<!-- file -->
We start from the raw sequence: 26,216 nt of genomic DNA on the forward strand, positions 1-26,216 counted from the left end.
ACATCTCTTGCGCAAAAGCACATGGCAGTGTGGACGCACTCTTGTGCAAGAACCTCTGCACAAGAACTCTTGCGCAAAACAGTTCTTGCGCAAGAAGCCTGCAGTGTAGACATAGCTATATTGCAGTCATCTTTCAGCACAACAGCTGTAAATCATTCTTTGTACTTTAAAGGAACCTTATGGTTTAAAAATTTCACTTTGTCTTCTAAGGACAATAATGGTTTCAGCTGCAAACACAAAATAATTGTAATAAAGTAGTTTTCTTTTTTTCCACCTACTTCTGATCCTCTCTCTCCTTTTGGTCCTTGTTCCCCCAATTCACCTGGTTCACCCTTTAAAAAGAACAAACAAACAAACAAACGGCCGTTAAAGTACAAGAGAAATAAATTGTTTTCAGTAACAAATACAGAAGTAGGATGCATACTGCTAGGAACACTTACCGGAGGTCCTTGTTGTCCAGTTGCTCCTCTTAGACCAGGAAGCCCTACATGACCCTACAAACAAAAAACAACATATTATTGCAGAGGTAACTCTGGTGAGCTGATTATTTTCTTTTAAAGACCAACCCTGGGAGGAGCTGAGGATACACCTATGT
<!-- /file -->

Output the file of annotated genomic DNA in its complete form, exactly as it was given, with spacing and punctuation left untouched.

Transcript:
We start from the raw sequence: 26,216 nt of genomic DNA on the forward strand, positions 1-26,216 counted from the left end.
ACATCTCTTGCGCAAAAGCACATGGCAGTGTGGACGCACTCTTGTGCAAGAACCTCTGCACAAGAACTCTTGCGCAAAACAGTTCTTGCGCAAGAAGCCTGCAGTGTAGACATAGCTATATTGCAGTCATCTTTCAGCACAACAGCTGTAAATCATTCTTTGTACTTTAAAGGAACCTTATGGTTTAAAAATTTCACTTTGTCTTCTAAGGACAATAATGGTTTCAGCTGCAAACACAAAATAATTGTAATAAAGTAGTTTTCTTTTTTTCCACCTACTTCTGATCCTCTCTCTCCTTTTGGTCCTTGTTCCCCCAATTCACCTGGTTCACCCTTTAAAAAGAACAAACAAACAAACAAACGGCCGTTAAAGTACAAGAGAAATAAATTGTTTTCAGTAACAAATACAGAAGTAGGATGCATACTGCTAGGAACACTTACCGGAGGTCCTTGTTGTCCAGTTGCTCCTCTTAGACCAGGAAGCCCTACATGACCCTACAAACAAAAAACAACATATTATTGCAGAGGTAACTCTGGTGAGCTGATTATTTTCTTTTAAAGACCAACCCTGGGAGGAGCTGAGGATACACCTATGT